Custom poster papercut illustration by Naomi Shiek / Available for purchase in her Etsy shop
I remember in one of my college art classes I had to cut a simple frame out of mat board and achieving nice, clean lines with nothing but an exacto knife and ruler was one of the hardest things I’ve ever had to do in life. It almost ranks right up there with birthing twins naturally complete with screaming and gnashing of teeth Silliness aside, I have the utmost admiration for papercutting artists because it’s a painstakingly beautiful artform.
Meet Naomi Shiek, papercut artist and freelance illustrator of Woodland Papercuts, who started out in fashion design before shifting gears into visual communications, creates some of the most astounding and perfect papercuts. Today she’s sharing her first experience with papercutting, what it’s like operating her Etsy shop full time, her artistic style and influences, and more. Read on to find out more about Naomi and her amazing talents.
Share a little bit about yourself.
I first tried my hand at papercutting when I was getting my bachelor degree in visual communication at the Bezalel Art Academy. I had to do wine bottle labels for a class and for some reason thought papercut labels would be great. I must have only just been acquainted with this art form and was pretty eager to try it myself, as it is a handmade technique that at the very least would get me away from the computer. I’m still surprised I didn’t cut off my fingers, using dull blades, cheap paper, and my wood desktop as a cutting surface. The labels came out great, though.
Share a little bit about your shop.
My first etsy shop, The Time is Now, was opened when I was still in university, and listed not only my papercuts, but drawings and embroideries too. I felt I needed to separate my work from my hobbies and rebrand, thus Woodland Papercuts was opened in November of 2011. Etsy is my full time job, and I take it seriously. However, I did get a bit ahead of myself and started listing before I figured out my brand goals and visual identity, a big no-no. I’m ashamed to say I still hadn’t gotten around to it. It’s been an exciting process, though, which taught me running an online business is only as hard and slow as you make it.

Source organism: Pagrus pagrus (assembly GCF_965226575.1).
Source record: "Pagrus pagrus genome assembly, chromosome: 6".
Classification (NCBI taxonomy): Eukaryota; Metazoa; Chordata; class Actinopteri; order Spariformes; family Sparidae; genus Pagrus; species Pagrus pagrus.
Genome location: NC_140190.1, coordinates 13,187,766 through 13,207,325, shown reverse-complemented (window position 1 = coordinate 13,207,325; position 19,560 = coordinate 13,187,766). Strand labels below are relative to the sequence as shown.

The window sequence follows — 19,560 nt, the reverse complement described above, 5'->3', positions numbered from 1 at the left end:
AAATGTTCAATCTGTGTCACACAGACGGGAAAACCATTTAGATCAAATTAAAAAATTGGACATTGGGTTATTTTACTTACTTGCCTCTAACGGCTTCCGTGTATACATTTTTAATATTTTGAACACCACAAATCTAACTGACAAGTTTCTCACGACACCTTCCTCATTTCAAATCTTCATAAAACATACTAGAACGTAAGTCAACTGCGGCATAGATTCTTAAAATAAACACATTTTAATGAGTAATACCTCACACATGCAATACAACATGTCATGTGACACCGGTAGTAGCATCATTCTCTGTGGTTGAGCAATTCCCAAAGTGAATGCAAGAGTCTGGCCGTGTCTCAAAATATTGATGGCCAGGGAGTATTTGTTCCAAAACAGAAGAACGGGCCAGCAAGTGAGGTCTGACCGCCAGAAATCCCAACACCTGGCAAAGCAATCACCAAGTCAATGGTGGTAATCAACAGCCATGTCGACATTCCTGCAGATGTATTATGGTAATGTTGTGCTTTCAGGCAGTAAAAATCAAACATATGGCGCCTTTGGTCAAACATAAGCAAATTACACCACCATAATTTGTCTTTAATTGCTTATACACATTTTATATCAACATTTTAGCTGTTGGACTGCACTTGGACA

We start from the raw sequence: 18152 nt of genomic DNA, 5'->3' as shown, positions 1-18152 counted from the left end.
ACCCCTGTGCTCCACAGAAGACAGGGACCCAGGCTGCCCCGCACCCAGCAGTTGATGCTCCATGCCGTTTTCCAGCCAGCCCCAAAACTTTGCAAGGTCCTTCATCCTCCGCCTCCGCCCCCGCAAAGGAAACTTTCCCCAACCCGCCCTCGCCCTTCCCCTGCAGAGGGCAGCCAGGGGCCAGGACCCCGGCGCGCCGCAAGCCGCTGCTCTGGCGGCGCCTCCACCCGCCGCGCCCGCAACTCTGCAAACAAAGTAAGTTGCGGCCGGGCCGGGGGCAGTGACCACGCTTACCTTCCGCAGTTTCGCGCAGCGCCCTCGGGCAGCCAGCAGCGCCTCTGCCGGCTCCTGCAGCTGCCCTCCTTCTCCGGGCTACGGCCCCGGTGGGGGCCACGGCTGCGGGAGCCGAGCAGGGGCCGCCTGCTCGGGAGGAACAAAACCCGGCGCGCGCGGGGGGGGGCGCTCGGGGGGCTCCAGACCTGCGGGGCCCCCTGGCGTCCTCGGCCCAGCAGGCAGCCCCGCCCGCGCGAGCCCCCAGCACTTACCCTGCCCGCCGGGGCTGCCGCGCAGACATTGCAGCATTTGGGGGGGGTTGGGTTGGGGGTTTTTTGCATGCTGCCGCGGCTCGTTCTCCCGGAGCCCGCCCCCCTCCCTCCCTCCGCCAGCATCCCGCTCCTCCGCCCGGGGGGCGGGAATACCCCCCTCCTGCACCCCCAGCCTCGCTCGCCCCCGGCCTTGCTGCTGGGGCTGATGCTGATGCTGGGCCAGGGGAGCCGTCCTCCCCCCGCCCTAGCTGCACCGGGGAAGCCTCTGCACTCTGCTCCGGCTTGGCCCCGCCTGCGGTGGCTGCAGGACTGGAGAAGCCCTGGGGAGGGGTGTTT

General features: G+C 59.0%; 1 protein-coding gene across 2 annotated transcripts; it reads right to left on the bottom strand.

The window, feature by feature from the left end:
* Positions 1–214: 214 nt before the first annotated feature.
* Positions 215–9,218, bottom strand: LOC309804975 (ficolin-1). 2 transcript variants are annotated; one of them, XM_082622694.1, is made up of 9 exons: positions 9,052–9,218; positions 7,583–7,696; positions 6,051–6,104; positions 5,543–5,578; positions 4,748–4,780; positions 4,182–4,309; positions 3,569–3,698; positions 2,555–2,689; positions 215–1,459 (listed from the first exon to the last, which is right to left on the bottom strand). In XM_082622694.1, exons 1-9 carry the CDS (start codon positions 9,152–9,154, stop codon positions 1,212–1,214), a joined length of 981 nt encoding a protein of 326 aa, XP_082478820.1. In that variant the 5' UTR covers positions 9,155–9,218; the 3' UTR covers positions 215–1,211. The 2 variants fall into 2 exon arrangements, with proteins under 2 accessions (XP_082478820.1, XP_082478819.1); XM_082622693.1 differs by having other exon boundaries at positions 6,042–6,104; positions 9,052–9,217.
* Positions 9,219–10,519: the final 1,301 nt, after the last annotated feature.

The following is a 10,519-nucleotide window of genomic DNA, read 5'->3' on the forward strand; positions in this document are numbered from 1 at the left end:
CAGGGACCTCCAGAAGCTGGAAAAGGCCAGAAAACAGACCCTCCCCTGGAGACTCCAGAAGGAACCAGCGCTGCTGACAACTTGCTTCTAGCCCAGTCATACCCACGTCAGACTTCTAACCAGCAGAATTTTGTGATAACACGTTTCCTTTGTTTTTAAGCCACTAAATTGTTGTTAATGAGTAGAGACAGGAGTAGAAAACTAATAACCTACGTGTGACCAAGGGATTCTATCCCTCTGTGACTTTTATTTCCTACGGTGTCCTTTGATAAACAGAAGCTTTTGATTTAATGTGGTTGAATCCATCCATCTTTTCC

But beside my shortcomings I do like selling on etsy very much. There was a short period I was thinking of uprooting, but the site feels so personable, I knew I’d miss the easy communication users share if I did leave. It’s the only online market site I know where buyers don’t feel intimidated to communicate freely with sellers, and vice versa (customers can be intimidating too!). At least that’s the sense I’m getting from my activity on etsy, and one I fully encourage with everyone who reach out to me.
What’s the story behind the name of your shop?
The story behind my brand name isn’t interesting at all. It was a pretty natural choice, though it took me weeks to figure it out. I was trying to come up with a clever name that would hint at papercutting, nature, and fairy-tales. A pretty hefty task for one name. And then I read somewhere that good brand names for small and new businesses were ones that included the product or service in the name. So a quick oh-that’s-so-simple slap to the head later, I narrowed down my selection to ‘papercuts’, and any word that is associated with nature. Thus Woodland Papercuts was born.